In Memoriam: Paul Benzaquin (1922-2013)
Paul Benzaquin was a giant of Boston talk radio, bringing the skills of a veteran print journalist to the electronic media. Primarily remembered for more than twenty years as a talk radio host, including stints with each of Boston's major news/talk stations, he also pioneered the idea of broadcast journalism, delivered pungent on-air commentaries, conducted probing interviews, and enlightened his audience with cogent analyses of the issues of the day. He was one of the original radio provocateurs - always fair, but with flair!
He began his media career in 1948 as a newspaper reporter and feature writer for the Boston Globe, where he wrote for 12 years. While working for the Globe, Benzaquin wrote the definitive history of the 1942 fire that destroyed Boston's Cocoanut Grove nightclub, HOLOCAUST! Fire in Boston's Cocoanut Grove, published in November 1959.
As a result of radio and television appearances in publicizing his book, he was invited to join the staff of WEEI. He went on air during the hurricane of September 1960 with the late Howard Nelson on a program called "LISTEN!" Benzaquin wrote the equivalent of five columns of news and features each day for this program, which stayed on the air for three years. During Mr. Benzaquin's unusual stint as an on-air writer/reporter, WEEI program director Ken Ovenden searched for a phrase to describe Benzaquin's unique combination of covering, writing, and broadcasting a variety of material each day. Ovenden created the term "Broadcast Journalist," which was first applied to Benzaquin, which has since become a standard reference of the industry.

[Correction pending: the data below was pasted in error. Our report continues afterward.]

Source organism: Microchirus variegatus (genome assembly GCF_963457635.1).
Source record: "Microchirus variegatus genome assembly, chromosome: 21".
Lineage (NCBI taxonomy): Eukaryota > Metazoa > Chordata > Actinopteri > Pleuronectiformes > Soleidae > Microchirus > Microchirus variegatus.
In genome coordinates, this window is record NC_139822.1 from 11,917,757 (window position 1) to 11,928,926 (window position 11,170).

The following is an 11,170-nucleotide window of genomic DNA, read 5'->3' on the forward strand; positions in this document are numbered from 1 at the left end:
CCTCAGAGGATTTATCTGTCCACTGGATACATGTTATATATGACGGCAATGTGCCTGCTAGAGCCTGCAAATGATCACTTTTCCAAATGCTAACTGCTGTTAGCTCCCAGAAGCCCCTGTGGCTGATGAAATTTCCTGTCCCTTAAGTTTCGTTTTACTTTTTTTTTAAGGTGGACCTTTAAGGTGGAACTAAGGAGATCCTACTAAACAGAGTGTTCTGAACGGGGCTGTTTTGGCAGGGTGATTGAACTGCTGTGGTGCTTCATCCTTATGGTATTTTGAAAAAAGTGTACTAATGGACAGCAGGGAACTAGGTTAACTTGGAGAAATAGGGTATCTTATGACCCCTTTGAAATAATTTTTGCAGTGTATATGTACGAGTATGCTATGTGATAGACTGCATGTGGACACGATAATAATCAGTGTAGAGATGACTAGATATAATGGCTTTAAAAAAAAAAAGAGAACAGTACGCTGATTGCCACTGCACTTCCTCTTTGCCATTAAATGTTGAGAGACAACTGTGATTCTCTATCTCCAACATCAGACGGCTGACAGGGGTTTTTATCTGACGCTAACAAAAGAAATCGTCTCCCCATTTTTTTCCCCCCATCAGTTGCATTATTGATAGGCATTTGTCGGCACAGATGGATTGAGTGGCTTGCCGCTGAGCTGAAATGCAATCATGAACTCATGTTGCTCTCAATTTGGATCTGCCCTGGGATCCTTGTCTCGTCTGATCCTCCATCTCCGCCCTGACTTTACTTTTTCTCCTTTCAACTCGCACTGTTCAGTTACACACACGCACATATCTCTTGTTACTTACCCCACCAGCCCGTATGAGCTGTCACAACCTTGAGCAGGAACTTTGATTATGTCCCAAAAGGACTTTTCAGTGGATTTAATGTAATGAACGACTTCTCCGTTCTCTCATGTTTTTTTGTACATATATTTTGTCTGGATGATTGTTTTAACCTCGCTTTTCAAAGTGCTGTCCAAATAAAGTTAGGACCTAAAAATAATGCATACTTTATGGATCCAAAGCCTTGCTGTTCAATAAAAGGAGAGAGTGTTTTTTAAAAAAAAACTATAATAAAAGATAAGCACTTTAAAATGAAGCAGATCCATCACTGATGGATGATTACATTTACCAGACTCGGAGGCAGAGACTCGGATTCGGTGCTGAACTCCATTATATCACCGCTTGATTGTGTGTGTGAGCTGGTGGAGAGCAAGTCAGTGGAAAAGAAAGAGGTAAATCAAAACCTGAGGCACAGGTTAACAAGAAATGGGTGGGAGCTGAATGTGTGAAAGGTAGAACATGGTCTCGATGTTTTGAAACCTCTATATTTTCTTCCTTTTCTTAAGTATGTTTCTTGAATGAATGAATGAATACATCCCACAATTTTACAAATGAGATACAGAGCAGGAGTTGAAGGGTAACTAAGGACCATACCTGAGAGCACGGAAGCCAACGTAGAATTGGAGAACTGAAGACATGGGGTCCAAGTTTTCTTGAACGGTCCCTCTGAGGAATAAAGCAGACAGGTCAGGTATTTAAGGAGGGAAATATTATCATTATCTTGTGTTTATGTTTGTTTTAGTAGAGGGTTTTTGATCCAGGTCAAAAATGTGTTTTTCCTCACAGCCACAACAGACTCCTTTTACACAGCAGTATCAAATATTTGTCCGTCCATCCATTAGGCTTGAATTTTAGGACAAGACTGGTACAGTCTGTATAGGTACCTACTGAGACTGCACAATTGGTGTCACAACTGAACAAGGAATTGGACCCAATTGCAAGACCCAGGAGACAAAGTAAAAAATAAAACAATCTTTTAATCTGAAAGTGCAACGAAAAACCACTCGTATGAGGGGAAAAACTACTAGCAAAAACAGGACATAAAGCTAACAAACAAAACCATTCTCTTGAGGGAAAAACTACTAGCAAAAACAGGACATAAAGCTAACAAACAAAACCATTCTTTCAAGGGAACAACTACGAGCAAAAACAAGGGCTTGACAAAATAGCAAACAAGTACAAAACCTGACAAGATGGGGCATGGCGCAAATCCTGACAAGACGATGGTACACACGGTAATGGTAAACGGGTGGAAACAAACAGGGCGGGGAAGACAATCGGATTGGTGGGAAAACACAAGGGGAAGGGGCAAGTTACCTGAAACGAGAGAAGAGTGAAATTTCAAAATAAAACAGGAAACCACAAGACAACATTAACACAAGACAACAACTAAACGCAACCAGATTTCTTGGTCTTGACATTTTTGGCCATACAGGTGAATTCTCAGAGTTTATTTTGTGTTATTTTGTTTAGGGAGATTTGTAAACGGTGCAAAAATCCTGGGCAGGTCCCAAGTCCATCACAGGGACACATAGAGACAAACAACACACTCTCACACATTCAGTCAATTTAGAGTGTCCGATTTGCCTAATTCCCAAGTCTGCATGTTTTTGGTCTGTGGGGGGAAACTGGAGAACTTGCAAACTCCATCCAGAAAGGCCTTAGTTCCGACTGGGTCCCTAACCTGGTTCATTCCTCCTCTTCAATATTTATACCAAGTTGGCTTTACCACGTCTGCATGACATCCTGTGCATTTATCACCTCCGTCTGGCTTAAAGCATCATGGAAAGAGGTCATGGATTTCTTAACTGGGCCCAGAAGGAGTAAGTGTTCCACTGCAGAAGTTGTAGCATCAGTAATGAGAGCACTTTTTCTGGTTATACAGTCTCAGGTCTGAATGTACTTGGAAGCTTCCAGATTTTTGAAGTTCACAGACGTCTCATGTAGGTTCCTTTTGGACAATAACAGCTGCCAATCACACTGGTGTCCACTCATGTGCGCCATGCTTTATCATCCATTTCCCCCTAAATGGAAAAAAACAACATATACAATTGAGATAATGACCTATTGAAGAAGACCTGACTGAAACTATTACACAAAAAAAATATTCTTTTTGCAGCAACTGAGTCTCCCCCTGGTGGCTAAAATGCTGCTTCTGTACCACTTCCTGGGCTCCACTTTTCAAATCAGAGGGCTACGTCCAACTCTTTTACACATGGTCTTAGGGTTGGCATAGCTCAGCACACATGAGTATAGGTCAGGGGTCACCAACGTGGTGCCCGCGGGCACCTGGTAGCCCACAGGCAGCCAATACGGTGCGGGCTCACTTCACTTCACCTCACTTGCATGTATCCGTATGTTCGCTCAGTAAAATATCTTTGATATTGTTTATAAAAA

Benzaquin replaced the late Haywood Vincent on an afternoon talk show when Vincent left WEEI to go to the old WNAC. The two went head-to-head for nearly a year. The ratings clearly gave Benzaquin dominance of the afternoon drive time audience, staying in that position until 1969. He simultaneously wrote columns for the Boston Herald from 1964 to 1969.
In June 1968, he achieved the dubious distinction of being one of the first hosts to be suspended by a broadcast employer for using profanity as a comment on a caller's opinions. He went to Chicago for a year as host of a late night television show for the ABC network, returning to Boston to host a show for Channel 7 and resume his afternoon radio talk show on WEEI.
In 1973 he joined Dr. Burton L. White at Harvard Graduate School of Education to become a public educator for the Harvard-Lilly Program for Parent Education, an endeavor to teach parents how their children learn during the first three years of life. For this work Benzaquin recruited a "stable" of babies in Marshfield. He wrote 172 radio broadcasts on child-raising as a result of watching these babies grow and learn.
From November 1976, he had a nearly unbroken run of thirteen years in Boston talk radio on WBZ, WITS, WHDH, and WRKO. He "retired" in 1989, but returned for another run on WRKO from 1992 until May 1996, then turning his talents to free-lance writing. He was also a pioneer in the field of classified personnel broadcasting. As the host for "The Classified Express" and "Hi-Tech News" on television he assisted people seeking employment. Benzaquin's last major effort was his book The Gifted Grandparent, a guide for first-time grandparents to help them understand, motivate and stimulate their grandchildren to reach their highest potential. In 2007, Mr. Benzaquin was among the first to be inducted into the Massachusetts Broadcasters Hall of Fame.
Mr. Benzaquin was a graduate of Quincy High School and a candidate at the Unitarian Ministry at Bangor Theological Seminary. He served with the 37th Infantry Division during World War II, saw combat on the island of Bougainville, and was a part of the invasion of Luzon in the Philippines. He was awarded the Bronze Star.
Paul was a man who talked through most of his life; he ended the conversation on February 13, 2013, at the age of 90. He died peacefully, with his family at his side, in Duxbury Massachusetts.